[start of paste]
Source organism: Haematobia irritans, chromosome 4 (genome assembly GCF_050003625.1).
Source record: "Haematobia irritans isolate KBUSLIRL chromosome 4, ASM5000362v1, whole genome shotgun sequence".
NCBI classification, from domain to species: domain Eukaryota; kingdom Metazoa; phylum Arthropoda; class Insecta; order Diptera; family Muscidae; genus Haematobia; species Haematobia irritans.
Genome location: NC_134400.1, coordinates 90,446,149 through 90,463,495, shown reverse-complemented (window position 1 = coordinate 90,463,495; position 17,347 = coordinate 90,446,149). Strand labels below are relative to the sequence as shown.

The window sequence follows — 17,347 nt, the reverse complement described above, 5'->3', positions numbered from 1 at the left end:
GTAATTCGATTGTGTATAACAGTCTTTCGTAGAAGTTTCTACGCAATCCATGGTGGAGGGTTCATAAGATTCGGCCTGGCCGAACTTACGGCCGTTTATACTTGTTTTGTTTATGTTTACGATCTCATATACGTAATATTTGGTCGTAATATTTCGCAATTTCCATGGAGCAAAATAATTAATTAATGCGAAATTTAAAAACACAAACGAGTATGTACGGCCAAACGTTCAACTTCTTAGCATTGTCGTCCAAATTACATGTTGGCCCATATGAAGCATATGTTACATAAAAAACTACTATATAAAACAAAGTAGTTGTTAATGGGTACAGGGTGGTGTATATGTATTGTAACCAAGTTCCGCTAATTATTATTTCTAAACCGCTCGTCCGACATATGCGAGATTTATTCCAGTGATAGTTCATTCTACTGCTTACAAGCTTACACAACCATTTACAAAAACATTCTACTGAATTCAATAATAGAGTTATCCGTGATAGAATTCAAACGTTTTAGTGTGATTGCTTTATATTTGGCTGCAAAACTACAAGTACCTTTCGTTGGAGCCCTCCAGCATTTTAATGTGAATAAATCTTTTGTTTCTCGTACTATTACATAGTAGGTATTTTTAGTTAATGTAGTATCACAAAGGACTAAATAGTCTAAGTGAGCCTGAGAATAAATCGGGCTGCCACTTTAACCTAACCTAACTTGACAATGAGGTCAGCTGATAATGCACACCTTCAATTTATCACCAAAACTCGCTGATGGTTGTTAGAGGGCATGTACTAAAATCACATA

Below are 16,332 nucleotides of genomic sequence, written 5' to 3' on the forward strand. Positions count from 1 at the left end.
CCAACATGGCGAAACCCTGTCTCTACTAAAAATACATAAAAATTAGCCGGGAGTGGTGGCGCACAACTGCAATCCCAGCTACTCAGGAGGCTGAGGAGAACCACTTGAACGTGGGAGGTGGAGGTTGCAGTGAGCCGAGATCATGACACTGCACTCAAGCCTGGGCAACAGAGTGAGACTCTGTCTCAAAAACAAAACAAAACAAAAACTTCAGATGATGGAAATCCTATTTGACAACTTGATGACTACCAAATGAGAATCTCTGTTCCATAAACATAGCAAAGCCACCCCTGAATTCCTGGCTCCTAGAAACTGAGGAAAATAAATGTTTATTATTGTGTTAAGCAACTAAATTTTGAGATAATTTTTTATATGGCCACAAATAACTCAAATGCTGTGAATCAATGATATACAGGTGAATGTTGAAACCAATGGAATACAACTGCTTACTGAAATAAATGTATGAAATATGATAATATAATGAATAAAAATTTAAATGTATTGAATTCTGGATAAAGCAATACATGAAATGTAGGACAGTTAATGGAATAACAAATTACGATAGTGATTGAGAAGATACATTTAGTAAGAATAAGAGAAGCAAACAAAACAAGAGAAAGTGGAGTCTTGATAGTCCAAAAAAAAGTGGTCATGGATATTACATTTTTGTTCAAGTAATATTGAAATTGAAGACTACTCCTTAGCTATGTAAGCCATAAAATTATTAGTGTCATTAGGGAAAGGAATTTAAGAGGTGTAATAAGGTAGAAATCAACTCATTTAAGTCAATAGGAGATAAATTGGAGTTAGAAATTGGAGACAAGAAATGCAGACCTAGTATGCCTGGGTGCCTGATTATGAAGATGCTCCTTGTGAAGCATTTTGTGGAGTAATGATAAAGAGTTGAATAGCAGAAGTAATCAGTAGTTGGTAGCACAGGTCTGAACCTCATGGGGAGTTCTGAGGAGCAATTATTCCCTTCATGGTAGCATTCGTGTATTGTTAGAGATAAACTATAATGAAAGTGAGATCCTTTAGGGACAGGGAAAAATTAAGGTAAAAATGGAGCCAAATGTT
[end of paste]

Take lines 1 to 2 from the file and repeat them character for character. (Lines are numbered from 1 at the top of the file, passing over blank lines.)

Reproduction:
Source organism: Haematobia irritans, chromosome 4 (genome assembly GCF_050003625.1).
Source record: "Haematobia irritans isolate KBUSLIRL chromosome 4, ASM5000362v1, whole genome shotgun sequence".